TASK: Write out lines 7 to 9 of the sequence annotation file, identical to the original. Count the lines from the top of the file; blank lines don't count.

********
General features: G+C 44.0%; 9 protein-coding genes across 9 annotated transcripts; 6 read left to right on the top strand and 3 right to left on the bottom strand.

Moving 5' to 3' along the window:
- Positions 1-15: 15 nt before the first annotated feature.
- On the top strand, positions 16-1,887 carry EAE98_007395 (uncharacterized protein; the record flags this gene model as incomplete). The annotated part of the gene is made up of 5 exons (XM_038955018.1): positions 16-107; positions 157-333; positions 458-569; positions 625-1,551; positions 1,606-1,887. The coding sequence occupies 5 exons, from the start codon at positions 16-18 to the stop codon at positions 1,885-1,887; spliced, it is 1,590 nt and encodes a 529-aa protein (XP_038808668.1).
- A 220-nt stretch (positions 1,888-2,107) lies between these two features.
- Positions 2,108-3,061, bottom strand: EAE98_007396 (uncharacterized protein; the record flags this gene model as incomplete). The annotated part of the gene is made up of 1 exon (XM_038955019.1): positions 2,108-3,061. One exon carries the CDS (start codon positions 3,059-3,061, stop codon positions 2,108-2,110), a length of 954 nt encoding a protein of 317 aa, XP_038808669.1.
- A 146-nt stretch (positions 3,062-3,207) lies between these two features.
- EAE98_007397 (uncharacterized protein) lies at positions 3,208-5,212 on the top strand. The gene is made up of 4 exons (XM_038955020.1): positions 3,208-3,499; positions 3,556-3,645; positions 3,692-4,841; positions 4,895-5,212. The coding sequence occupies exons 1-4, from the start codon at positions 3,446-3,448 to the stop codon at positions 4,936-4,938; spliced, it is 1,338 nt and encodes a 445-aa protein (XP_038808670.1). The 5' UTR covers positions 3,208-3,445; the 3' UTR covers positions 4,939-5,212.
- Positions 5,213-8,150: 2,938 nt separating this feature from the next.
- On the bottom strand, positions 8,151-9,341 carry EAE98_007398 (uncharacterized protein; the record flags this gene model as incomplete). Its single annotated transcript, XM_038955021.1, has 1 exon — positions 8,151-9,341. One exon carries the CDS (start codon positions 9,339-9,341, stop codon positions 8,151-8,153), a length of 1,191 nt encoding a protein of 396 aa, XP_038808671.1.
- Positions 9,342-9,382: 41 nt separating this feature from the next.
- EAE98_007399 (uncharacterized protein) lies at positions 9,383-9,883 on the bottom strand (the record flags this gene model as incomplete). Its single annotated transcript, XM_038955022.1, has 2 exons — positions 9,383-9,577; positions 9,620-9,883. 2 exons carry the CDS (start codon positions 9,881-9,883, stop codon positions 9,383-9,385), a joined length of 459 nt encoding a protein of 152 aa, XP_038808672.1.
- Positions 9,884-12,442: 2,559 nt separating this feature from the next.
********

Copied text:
- A 146-nt stretch (positions 3,062-3,207) lies between these two features.
- EAE98_007397 (uncharacterized protein) lies at positions 3,208-5,212 on the top strand. The gene is made up of 4 exons (XM_038955020.1): positions 3,208-3,499; positions 3,556-3,645; positions 3,692-4,841; positions 4,895-5,212. The coding sequence occupies exons 1-4, from the start codon at positions 3,446-3,448 to the stop codon at positions 4,936-4,938; spliced, it is 1,338 nt and encodes a 445-aa protein (XP_038808670.1). The 5' UTR covers positions 3,208-3,445; the 3' UTR covers positions 4,939-5,212.
- Positions 5,213-8,150: 2,938 nt separating this feature from the next.